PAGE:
The Foxcroft girls’ lacrosse team celebrates a perfect season and the first state championship in school history. (Photo Courtesy Gary W. Fox/The Foxcroft School)

One hundred years after it was founded by Oxford and Harvard-educated Charlotte Noland, Foxcroft — which has grown from 27 students in 1914 to around 160 students in grades 9 through 12 — has its first state championship team. Saturday in Richmond, the Middleburg girls school capped the first perfect lacrosse season by beating Norfolk Collegiate, 18-13, in the VISAA Division II championship game.

“First time in 100 years, it feels pretty darn good,” said co-coach and athletic director Michelle Woodruff. “Everybody on campus is smiling. It’s been a long haul for the athletic community here, and they did it, they worked hard to get there.”

Foxcroft’s athletic teams play in the Delaney Athletic Conference, competing against similarly sized schools Emmanuel Christian, Quantico, Seton (Va.), Highland and Wakefield School. The team charged through the DAC this season and won its second straight conference championship. In 2012, the lacrosse team fell in the VISAA semifinals to Cape Henry. Last year, Foxcroft fell to Covenant in the Division II championship.

 But this season, Foxcroft won its 17th game on May 17 to clinch the title, the kind of cosmic coincidence indicative of the way everything seemed to fall into place for the team. Foxcroft won its 17 games by an average of more than 13, scoring nearly 18 goals per game and allowing more than 10 only once — that in the VISAA title game.

“I was the one running back and forth, and I just kept looking at the clock. Time kept passing, and I was starting to freak out on the inside,” said senior captain Lilly MacDonald, who played 12 seasons of varsity sports at Foxcroft and had finished as a state runne- up twice in field hockey and once in lacrosse. “This was my fourth state final, and I did not want to come home second AGAIN. So it means the world to me to be the one winning that plaque.”

Her fellow captain Katie Eagen counted the win down helplessly from the other end of the field as MacDonald played keep away.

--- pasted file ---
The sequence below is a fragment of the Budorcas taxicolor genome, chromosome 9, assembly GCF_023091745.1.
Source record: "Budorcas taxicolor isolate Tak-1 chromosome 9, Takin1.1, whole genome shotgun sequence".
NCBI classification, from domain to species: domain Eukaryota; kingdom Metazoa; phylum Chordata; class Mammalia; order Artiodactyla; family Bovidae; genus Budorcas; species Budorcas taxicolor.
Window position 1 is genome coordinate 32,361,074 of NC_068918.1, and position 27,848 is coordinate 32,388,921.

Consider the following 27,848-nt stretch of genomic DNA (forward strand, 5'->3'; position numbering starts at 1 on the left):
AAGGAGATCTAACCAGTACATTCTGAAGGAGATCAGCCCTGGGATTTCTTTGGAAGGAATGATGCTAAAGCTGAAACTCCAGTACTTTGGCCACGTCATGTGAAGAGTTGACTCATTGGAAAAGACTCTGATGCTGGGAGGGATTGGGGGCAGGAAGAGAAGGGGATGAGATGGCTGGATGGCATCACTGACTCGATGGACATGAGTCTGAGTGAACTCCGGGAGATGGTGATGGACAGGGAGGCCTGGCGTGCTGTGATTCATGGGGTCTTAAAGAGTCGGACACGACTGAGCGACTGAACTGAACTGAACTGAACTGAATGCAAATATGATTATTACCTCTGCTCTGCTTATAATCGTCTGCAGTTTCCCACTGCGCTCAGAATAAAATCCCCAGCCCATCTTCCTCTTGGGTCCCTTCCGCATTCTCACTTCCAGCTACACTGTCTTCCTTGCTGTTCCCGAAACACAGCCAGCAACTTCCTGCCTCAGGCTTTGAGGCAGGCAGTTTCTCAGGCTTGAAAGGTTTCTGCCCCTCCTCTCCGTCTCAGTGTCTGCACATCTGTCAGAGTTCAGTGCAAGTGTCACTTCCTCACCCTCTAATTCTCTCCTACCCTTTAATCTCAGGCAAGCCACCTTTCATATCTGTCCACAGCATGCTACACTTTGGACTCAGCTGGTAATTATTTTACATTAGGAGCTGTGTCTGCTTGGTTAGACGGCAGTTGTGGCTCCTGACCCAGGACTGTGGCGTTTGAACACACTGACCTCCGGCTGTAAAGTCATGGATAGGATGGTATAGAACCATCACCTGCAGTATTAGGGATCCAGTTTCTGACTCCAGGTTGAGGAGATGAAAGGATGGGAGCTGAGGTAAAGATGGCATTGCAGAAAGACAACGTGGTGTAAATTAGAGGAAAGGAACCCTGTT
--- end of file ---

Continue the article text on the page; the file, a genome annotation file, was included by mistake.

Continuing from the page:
“I just stood there holding my breath, thinking it’s not real, it can’t be real,” Eagen said. “It was just so much emotion and energy. I wanted to explode.”

MacDonald and the other Foxcroft seniors took their last high school classes last week, so they weren’t required to be at school this week. But they got up early and went back Monday morning, to be there for the morning meeting and to hear their Foxcroft schoolmates cheering when they presented the championship plaque.

“Everyone was cheering, screaming, and going crazy,” MacDonald said. “It was just great.”

Sophomore center midfielder Alex Grace, who committed to Virginia prior to this season, sped around the field and through helpless opposing defenses to score 92 goals — the 11th highest total in the nation this season, according to MaxPreps, and a number that would be good for top 30 in a season all-time in U.S. public school history, according to the National Federation of State High School Associations.

Junior Emma Rogers scored 78 goals, including nine in the VISAA championship game. She also had three assists in that game. Senior Eagen, who never picked up a lacrosse stick until she was a sophomore, emerged as a lockdown force on defense, backing an offense that had five players score 20 goals or more. Sophomore midfielder Pipsy Steyn scored 42 goals, while senior MacDonald (31) and sophomore attack Malan Jackson (22) also reached that mark.

“We’ve got a lot of speed, which is hard to coach. We have some really good stick-handlers. We have some great teamwork,” Woodruff said. “ There was a lot of good ball movement all season long, a really strong defense. I can’t say enough good things about how hard the defense worked. Plus we had two good goalies. It was just an all-around good team.”

That the Foxcroft team was so strong top to bottom wasn’t certain, as 10 seniors departed from the 2013 VISAA finalist squad. But even when some at their school wondered if they’d be as good in 2014, this year’s captains — Eagen, MacDonald, and Kelly Buckland — said they “weren’t willing to hope for anything less” than the school’s first state title.

“I’ve played for a lot of teams at Foxcroft, I’ve seen the good, the bad, and the ugly, and this lacrosse team I think has been my favorite,” MacDonald said. “We’ve really been a family. Whenever we had practice, whenever we had timed sprints, we looked at each other and said, ‘It’s okay, we’re going to do this together.’ And we did.”